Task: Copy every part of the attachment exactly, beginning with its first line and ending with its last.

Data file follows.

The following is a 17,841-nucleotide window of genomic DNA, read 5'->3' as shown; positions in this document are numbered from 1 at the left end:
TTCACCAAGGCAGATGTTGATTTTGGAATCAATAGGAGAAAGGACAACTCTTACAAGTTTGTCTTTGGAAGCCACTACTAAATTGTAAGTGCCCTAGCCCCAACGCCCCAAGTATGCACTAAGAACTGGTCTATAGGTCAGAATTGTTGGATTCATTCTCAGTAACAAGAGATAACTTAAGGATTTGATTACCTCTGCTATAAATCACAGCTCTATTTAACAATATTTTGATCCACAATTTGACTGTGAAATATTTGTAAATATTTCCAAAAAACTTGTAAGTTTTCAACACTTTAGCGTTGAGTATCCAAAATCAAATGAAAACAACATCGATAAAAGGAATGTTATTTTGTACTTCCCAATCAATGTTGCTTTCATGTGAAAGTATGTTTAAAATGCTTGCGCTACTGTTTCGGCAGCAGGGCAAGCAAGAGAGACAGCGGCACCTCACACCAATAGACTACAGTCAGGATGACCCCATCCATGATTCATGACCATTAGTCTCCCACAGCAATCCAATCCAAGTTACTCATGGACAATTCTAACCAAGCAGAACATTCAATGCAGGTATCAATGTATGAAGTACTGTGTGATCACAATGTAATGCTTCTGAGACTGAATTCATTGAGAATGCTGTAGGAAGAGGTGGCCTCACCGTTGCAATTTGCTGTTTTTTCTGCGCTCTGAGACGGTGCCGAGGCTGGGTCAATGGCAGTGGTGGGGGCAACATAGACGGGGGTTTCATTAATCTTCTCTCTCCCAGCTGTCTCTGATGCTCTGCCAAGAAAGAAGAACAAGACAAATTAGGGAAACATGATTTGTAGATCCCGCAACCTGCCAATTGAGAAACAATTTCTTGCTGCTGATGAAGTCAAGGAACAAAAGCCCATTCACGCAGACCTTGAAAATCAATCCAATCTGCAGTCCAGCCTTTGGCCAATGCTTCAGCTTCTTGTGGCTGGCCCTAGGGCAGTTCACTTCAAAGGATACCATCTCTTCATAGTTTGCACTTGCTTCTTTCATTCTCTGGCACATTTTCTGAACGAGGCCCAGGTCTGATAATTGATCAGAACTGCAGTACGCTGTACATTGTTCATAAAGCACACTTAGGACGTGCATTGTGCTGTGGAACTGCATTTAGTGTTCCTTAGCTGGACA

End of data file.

The following is a 17,841-nucleotide window of genomic DNA, read 5'->3' as shown; positions in this document are numbered from 1 at the left end:
TTCACCAAGGCAGATGTTGATTTTGGAATCAATAGGAGAAAGGACAACTCTTACAAGTTTGTCTTTGGAAGCCACTACTAAATTGTAAGTGCCCTAGCCCCAACGCCCCAAGTATGCACTAAGAACTGGTCTATAGGTCAGAATTGTTGGATTCATTCTCAGTAACAAGAGATAACTTAAGGATTTGATTACCTCTGCTATAAATCACAGCTCTATTTAACAATATTTTGATCCACAATTTGACTGTGAAATATTTGTAAATATTTCCAAAAAACTTGTAAGTTTTCAACACTTTAGCGTTGAGTATCCAAAATCAAATGAAAACAACATCGATAAAAGGAATGTTATTTTGTACTTCCCAATCAATGTTGCTTTCATGTGAAAGTATGTTTAAAATGCTTGCGCTACTGTTTCGGCAGCAGGGCAAGCAAGAGAGACAGCGGCACCTCACACCAATAGACTACAGTCAGGATGACCCCATCCATGATTCATGACCATTAGTCTCCCACAGCAATCCAATCCAAGTTACTCATGGACAATTCTAACCAAGCAGAACATTCAATGCAGGTATCAATGTATGAAGTACTGTGTGATCACAATGTAATGCTTCTGAGACTGAATTCATTGAGAATGCTGTAGGAAGAGGTGGCCTCACCGTTGCAATTTGCTGTTTTTTCTGCGCTCTGAGACGGTGCCGAGGCTGGGTCAATGGCAGTGGTGGGGGCAACATAGACGGGGGTTTCATTAATCTTCTCTCTCCCAGCTGTCTCTGATGCTCTGCCAAGAAAGAAGAACAAGACAAATTAGGGAAACATGATTTGTAGATCCCGCAACCTGCCAATTGAGAAACAATTTCTTGCTGCTGATGAAGTCAAGGAACAAAAGCCCATTCACGCAGACCTTGAAAATCAATCCAATCTGCAGTCCAGCCTTTGGCCAATGCTTCAGCTTCTTGTGGCTGGCCCTAGGGCAGTTCACTTCAAAGGATACCATCTCTTCATAGTTTGCACTTGCTTCTTTCATTCTCTGGCACATTTTCTGAACGAGGCCCAGGTCTGATAATTGATCAGAACTGCAGTACGCTGTACATTGTTCATAAAGCACACTTAGGACGTGCATTGTGCTGTGGAACTGCATTTAGTGTTCCTTAGCTGGACA